The mackerel test


“…The late 19th and early 20th century saw significant changes in the layout of St John’s Wood, largely due to transport schemes that were implemented towards the end of the Victorian period. In 1892 the Metropolitan Railway acquired land through the middle of St John’s Wood to pass a new line into Marylebone. Despite furious opposition, the tunnel was built which caused a scar in the centre of St John’s Wood and initiated the large-scale redevelopment of much of Wellington Road. As compensation for the disruption caused to Lord’s Cricket Ground, they were given the land of the Clergy Orphans’ School by the Railway; the St John’s Wood Burial Ground was also gifted to the public laid out as a garden…”

From Wikipedia:

“St. John’s Wood is a London Underground station located in St John’s Wood in the City of Westminster, north-west London. It was opened in 1939 as a stop on the Bakerloo line. Today St. John’s Wood is served by the Jubilee line, between Swiss Cottage and Baker Street stations and is in Travelcard Zone 2. A journey between St. John’s Wood and Baker Street typically takes less than three minutes.

The station building is located on the corner of Acacia Road and Finchley Road and tube maps from late 1938 and early 1939 indicate that it was originally to be given the name Acacia Road or Acacia. This station is the nearest to Lord’s Cricket Ground and Abbey Road Studios. The station is therefore not to be confused with Abbey Road DLR station in east London.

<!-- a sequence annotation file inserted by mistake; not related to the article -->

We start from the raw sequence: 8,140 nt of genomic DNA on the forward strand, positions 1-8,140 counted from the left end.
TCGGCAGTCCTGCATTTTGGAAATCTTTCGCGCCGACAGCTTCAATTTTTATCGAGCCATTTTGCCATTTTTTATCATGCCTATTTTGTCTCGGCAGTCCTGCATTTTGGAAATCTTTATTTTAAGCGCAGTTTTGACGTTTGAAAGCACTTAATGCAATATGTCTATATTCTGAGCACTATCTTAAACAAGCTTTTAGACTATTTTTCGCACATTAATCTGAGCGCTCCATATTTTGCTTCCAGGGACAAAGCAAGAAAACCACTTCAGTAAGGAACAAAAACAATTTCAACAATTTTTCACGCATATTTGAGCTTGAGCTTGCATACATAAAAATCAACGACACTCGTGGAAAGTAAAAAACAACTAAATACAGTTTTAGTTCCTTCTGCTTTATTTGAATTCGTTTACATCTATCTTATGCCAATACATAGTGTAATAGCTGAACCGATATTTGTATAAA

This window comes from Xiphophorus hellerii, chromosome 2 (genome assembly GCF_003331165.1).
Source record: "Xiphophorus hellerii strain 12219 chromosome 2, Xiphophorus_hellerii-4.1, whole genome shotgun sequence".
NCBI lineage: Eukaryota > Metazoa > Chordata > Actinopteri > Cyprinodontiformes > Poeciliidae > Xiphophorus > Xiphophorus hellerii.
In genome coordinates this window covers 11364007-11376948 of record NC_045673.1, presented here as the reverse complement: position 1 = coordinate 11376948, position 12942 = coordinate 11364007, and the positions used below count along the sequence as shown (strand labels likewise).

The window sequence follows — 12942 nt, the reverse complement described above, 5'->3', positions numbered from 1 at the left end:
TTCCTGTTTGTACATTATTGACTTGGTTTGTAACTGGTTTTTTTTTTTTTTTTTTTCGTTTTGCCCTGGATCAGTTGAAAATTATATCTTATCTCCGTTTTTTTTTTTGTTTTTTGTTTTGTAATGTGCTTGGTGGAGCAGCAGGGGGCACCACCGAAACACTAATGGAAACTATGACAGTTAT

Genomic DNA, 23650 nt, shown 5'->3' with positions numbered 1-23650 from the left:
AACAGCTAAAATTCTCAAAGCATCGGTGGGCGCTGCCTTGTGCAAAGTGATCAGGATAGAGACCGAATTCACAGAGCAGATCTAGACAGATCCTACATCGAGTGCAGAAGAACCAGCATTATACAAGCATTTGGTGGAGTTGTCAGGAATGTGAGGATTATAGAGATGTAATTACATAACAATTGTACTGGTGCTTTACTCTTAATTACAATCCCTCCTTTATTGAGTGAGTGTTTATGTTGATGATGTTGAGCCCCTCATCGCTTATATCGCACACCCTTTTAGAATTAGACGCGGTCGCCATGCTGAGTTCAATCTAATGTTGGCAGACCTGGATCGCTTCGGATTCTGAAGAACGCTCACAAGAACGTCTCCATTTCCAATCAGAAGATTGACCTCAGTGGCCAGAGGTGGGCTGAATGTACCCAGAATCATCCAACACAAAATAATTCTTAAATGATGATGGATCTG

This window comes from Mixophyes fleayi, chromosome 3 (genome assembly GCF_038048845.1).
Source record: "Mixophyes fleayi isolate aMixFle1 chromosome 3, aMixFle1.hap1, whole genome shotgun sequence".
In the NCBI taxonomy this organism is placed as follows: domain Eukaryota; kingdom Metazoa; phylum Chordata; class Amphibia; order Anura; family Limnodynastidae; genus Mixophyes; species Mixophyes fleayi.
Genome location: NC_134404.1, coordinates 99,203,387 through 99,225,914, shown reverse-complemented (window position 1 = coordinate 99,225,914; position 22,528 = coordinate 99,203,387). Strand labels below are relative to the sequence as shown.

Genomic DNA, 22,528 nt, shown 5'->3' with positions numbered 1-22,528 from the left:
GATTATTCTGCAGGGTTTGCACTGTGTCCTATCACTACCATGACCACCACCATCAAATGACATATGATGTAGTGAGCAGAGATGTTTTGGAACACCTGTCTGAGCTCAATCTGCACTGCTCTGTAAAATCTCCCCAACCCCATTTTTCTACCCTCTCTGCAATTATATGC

The station was opened on 20 November 1939 on a new section of deep-level tunnel constructed between Baker Street and Finchley Road when the Metropolitan line’s services on its Stanmore branch were transferred to the Bakerloo line. The new station replaced two nearby stations on the Metropolitan line which had closed the previous day. These were Lord’s (originally named St. John’s Wood Road, then St. John’s Wood and, finally, Lord’s) and Marlborough Road.
The station was transferred along with the rest of the Stanmore branch to the Jubilee line when it opened on 1 May 1979.
The station building designed by Stanley Heaps is Grade II listed.
The platform design remains the same as when opened in 1939, as designed by Harold Stabler. In 2006, the tiles were cleaned up and replaced.

A common trivia question is, “Which London Underground station does not contain any of the letters in the word “mackerel”? The answer is St John’s Wood, which does not contain any of the letters A-C-E-K-L-M-R. This is only true because the word “Saint” is always abbreviated “St” in the name, and because Hoxton is on the London Overground but not the Underground. Victoria Coren Mitchell described this as her favourite trivia question. Two former stations also fulfil the mackerel test: Wotton and Wood Siding, which were part of the Underground network between 1933 and 1935.”

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